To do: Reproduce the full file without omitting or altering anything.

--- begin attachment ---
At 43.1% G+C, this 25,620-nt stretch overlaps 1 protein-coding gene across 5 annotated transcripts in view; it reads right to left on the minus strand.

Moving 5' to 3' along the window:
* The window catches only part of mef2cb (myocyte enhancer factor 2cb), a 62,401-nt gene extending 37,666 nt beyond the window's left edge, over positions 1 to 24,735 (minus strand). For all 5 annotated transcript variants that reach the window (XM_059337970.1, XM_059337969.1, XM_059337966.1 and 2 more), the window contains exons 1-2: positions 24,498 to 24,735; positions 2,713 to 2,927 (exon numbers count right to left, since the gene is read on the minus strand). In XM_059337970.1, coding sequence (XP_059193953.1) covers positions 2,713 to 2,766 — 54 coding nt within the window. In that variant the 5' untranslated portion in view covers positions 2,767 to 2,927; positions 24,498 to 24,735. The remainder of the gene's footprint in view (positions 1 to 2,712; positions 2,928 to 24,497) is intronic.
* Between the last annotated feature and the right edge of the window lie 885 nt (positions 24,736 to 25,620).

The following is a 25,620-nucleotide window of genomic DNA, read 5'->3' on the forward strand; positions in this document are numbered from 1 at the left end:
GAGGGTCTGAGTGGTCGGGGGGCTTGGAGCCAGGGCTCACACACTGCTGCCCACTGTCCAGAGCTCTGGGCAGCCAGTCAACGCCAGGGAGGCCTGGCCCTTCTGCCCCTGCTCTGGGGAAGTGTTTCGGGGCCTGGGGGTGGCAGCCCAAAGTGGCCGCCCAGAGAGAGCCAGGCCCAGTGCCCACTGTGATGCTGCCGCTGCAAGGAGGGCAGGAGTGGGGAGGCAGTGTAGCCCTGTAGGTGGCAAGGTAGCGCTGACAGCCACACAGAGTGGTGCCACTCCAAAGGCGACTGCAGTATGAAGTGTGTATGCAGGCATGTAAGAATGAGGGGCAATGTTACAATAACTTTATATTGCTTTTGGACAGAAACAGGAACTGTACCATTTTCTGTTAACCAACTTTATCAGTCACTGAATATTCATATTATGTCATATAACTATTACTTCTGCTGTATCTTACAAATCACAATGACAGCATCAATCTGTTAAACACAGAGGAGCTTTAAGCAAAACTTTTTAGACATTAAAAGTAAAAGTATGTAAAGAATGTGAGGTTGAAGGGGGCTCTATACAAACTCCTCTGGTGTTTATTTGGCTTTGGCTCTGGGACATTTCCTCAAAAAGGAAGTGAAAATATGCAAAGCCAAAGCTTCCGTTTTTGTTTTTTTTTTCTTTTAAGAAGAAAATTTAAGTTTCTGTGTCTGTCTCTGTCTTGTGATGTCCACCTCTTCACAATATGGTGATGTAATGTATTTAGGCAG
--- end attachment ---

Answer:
At 43.1% G+C, this 25,620-nt stretch overlaps 1 protein-coding gene across 5 annotated transcripts in view; it reads right to left on the minus strand.

Moving 5' to 3' along the window:
* The window catches only part of mef2cb (myocyte enhancer factor 2cb), a 62,401-nt gene extending 37,666 nt beyond the window's left edge, over positions 1 to 24,735 (minus strand). For all 5 annotated transcript variants that reach the window (XM_059337970.1, XM_059337969.1, XM_059337966.1 and 2 more), the window contains exons 1-2: positions 24,498 to 24,735; positions 2,713 to 2,927 (exon numbers count right to left, since the gene is read on the minus strand). In XM_059337970.1, coding sequence (XP_059193953.1) covers positions 2,713 to 2,766 — 54 coding nt within the window. In that variant the 5' untranslated portion in view covers positions 2,767 to 2,927; positions 24,498 to 24,735. The remainder of the gene's footprint in view (positions 1 to 2,712; positions 2,928 to 24,497) is intronic.
* Between the last annotated feature and the right edge of the window lie 885 nt (positions 24,736 to 25,620).

The following is a 25,620-nucleotide window of genomic DNA, read 5'->3' on the forward strand; positions in this document are numbered from 1 at the left end:
GAGGGTCTGAGTGGTCGGGGGGCTTGGAGCCAGGGCTCACACACTGCTGCCCACTGTCCAGAGCTCTGGGCAGCCAGTCAACGCCAGGGAGGCCTGGCCCTTCTGCCCCTGCTCTGGGGAAGTGTTTCGGGGCCTGGGGGTGGCAGCCCAAAGTGGCCGCCCAGAGAGAGCCAGGCCCAGTGCCCACTGTGATGCTGCCGCTGCAAGGAGGGCAGGAGTGGGGAGGCAGTGTAGCCCTGTAGGTGGCAAGGTAGCGCTGACAGCCACACAGAGTGGTGCCACTCCAAAGGCGACTGCAGTATGAAGTGTGTATGCAGGCATGTAAGAATGAGGGGCAATGTTACAATAACTTTATATTGCTTTTGGACAGAAACAGGAACTGTACCATTTTCTGTTAACCAACTTTATCAGTCACTGAATATTCATATTATGTCATATAACTATTACTTCTGCTGTATCTTACAAATCACAATGACAGCATCAATCTGTTAAACACAGAGGAGCTTTAAGCAAAACTTTTTAGACATTAAAAGTAAAAGTATGTAAAGAATGTGAGGTTGAAGGGGGCTCTATACAAACTCCTCTGGTGTTTATTTGGCTTTGGCTCTGGGACATTTCCTCAAAAAGGAAGTGAAAATATGCAAAGCCAAAGCTTCCGTTTTTGTTTTTTTTTTCTTTTAAGAAGAAAATTTAAGTTTCTGTGTCTGTCTCTGTCTTGTGATGTCCACCTCTTCACAATATGGTGATGTAATGTATTTAGGCAG